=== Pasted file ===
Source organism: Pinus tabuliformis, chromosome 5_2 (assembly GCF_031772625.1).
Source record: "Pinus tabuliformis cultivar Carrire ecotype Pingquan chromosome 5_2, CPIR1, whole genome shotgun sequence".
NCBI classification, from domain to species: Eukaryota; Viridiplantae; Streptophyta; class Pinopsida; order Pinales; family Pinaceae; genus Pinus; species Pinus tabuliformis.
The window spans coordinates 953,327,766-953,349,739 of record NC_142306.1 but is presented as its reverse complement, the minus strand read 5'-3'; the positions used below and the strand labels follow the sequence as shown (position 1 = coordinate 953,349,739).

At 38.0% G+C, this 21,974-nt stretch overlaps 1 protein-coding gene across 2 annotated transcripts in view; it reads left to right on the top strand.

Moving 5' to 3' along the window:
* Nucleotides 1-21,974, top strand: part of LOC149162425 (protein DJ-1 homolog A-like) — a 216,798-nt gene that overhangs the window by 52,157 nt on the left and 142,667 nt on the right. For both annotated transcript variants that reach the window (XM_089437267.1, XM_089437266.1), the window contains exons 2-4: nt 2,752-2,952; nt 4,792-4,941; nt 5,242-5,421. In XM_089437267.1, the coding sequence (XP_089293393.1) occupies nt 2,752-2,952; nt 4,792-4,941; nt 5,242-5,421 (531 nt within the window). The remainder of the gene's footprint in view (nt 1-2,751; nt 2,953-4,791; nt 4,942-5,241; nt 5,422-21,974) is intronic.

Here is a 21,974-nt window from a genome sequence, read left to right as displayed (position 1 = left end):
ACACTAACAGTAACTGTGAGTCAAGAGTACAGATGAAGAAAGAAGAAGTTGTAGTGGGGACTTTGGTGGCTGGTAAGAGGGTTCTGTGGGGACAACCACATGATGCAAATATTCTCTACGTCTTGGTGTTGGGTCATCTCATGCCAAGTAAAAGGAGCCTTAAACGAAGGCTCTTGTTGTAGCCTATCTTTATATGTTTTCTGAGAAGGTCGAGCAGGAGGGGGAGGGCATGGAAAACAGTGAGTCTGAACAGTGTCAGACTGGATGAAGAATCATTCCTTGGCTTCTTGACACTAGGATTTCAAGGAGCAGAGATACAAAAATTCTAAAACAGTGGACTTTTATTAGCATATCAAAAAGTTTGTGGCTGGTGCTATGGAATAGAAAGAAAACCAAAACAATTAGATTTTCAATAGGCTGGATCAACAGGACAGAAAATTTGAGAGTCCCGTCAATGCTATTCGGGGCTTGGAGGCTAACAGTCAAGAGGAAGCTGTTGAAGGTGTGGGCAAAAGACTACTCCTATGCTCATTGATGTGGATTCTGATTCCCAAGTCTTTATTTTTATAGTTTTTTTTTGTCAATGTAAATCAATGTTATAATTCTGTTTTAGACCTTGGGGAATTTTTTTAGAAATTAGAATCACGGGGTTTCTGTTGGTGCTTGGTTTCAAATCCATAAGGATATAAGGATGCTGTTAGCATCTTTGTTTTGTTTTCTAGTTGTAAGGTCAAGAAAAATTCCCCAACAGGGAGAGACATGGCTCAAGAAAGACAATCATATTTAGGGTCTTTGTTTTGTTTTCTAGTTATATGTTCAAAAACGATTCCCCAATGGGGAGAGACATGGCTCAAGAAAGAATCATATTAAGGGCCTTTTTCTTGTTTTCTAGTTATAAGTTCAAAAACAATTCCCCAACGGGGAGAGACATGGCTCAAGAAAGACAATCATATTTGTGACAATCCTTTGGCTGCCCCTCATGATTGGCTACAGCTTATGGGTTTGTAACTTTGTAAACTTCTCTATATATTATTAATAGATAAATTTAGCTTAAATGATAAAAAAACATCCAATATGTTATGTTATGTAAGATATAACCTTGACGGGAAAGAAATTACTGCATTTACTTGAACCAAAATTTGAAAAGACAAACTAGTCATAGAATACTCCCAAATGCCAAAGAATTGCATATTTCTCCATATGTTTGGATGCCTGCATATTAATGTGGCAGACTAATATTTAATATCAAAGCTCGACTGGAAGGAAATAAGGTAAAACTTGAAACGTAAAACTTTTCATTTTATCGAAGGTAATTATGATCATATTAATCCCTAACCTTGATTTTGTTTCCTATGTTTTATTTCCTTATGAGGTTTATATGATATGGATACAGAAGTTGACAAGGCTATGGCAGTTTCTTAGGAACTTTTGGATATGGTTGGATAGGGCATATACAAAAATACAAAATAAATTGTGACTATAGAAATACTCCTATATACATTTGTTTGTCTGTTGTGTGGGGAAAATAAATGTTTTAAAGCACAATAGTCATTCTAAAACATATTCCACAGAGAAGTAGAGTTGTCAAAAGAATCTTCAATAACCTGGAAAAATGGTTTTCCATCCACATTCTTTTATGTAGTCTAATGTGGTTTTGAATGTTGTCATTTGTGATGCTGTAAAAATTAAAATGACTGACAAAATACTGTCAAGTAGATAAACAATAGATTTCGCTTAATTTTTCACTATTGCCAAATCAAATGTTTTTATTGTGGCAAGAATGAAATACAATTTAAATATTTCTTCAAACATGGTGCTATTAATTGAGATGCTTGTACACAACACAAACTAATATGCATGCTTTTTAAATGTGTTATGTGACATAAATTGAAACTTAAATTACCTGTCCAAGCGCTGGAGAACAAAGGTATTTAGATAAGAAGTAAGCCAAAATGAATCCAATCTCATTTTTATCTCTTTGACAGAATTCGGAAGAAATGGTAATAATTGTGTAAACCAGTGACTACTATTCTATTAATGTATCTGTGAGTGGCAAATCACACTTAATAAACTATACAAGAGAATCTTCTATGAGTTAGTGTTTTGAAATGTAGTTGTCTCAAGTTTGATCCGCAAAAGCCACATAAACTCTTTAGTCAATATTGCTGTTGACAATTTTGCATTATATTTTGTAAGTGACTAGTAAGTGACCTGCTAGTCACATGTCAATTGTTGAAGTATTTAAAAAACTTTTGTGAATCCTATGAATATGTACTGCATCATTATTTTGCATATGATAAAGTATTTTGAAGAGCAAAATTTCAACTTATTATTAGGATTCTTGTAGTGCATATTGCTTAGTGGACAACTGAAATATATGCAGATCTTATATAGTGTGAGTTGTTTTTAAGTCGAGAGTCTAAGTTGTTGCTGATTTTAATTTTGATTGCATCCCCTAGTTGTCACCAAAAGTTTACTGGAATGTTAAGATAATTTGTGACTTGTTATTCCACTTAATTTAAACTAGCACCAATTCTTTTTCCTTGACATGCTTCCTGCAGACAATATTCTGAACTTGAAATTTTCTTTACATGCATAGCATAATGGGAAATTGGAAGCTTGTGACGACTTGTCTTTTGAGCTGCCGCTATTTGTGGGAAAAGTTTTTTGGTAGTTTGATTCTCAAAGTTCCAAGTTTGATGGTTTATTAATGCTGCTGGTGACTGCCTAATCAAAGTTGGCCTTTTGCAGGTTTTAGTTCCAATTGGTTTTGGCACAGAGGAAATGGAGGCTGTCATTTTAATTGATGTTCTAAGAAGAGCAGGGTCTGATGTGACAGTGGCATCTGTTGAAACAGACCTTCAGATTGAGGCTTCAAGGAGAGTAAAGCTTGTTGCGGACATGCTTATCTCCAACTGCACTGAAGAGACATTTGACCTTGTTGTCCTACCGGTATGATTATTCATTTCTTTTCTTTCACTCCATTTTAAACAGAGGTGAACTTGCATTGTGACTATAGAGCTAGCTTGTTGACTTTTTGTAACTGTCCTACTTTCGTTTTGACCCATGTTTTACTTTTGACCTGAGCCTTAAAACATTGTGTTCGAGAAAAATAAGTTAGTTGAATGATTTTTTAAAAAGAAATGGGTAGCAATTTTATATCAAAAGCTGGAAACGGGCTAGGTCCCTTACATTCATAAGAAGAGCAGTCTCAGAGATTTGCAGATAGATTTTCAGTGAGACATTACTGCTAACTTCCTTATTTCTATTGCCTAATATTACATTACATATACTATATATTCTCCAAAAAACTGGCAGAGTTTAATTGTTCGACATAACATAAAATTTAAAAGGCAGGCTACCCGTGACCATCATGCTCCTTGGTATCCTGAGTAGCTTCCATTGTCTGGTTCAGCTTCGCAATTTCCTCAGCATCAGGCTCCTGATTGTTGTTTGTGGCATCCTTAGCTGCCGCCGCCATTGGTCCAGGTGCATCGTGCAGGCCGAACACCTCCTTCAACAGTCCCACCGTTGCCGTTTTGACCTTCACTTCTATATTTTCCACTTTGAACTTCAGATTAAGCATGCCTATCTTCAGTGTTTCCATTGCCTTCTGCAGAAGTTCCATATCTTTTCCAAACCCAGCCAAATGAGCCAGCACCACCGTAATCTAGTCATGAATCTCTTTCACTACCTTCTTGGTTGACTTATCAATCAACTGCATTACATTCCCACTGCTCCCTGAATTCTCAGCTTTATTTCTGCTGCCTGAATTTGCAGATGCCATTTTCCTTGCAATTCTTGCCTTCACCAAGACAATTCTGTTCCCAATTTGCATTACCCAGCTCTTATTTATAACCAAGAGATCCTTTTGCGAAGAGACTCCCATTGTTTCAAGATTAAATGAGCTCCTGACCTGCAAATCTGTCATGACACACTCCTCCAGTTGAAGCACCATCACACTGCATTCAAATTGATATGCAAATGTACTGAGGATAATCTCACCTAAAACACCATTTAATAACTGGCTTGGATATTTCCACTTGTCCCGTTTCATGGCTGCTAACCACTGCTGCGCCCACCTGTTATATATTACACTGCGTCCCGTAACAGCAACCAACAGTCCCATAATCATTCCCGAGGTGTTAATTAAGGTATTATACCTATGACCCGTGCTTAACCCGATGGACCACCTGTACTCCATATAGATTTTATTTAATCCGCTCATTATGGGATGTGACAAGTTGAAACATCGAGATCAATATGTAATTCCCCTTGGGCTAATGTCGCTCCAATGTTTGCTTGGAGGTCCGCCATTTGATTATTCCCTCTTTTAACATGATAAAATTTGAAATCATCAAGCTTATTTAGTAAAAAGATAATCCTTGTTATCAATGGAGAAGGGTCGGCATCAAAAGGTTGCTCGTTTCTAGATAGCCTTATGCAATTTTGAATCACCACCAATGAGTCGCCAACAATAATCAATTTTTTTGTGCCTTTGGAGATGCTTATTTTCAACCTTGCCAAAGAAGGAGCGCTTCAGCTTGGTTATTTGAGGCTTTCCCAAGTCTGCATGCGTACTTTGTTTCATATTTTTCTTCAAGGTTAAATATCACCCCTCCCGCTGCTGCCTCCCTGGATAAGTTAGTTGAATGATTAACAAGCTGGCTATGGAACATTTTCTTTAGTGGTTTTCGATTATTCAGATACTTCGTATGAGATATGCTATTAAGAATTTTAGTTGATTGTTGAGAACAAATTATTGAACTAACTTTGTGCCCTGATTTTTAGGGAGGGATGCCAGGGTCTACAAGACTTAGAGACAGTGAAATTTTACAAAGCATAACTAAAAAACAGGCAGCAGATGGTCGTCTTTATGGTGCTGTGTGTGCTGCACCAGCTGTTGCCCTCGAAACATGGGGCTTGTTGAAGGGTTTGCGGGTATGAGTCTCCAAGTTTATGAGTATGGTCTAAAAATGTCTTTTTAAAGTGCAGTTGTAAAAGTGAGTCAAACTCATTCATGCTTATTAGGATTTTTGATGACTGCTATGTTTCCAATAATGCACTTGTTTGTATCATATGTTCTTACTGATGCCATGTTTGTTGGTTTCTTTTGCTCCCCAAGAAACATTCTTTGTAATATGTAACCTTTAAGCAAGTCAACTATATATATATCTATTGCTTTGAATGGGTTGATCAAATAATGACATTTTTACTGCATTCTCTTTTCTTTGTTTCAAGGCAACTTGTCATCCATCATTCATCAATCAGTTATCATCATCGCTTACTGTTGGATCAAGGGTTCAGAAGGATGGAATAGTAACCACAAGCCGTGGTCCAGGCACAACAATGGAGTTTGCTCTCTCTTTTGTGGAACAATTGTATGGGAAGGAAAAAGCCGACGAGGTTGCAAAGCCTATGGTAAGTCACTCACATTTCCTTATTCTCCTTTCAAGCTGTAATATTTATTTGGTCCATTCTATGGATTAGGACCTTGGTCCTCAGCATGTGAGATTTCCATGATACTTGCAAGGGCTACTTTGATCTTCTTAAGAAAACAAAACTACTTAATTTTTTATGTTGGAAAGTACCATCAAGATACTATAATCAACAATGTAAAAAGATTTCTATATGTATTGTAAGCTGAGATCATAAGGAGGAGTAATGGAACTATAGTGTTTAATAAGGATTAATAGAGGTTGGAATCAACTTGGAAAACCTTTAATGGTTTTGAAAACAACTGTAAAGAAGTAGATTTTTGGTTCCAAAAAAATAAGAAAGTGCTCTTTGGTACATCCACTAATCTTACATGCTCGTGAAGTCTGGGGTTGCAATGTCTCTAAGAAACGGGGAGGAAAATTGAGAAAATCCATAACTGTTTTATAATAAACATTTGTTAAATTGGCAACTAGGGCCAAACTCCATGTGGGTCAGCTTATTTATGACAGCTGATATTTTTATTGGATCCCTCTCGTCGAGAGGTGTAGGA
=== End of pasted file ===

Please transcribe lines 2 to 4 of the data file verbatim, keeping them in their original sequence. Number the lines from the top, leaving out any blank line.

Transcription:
Source record: "Pinus tabuliformis cultivar Carrire ecotype Pingquan chromosome 5_2, CPIR1, whole genome shotgun sequence".
NCBI classification, from domain to species: Eukaryota; Viridiplantae; Streptophyta; class Pinopsida; order Pinales; family Pinaceae; genus Pinus; species Pinus tabuliformis.
The window spans coordinates 953,327,766-953,349,739 of record NC_142306.1 but is presented as its reverse complement, the minus strand read 5'-3'; the positions used below and the strand labels follow the sequence as shown (position 1 = coordinate 953,349,739).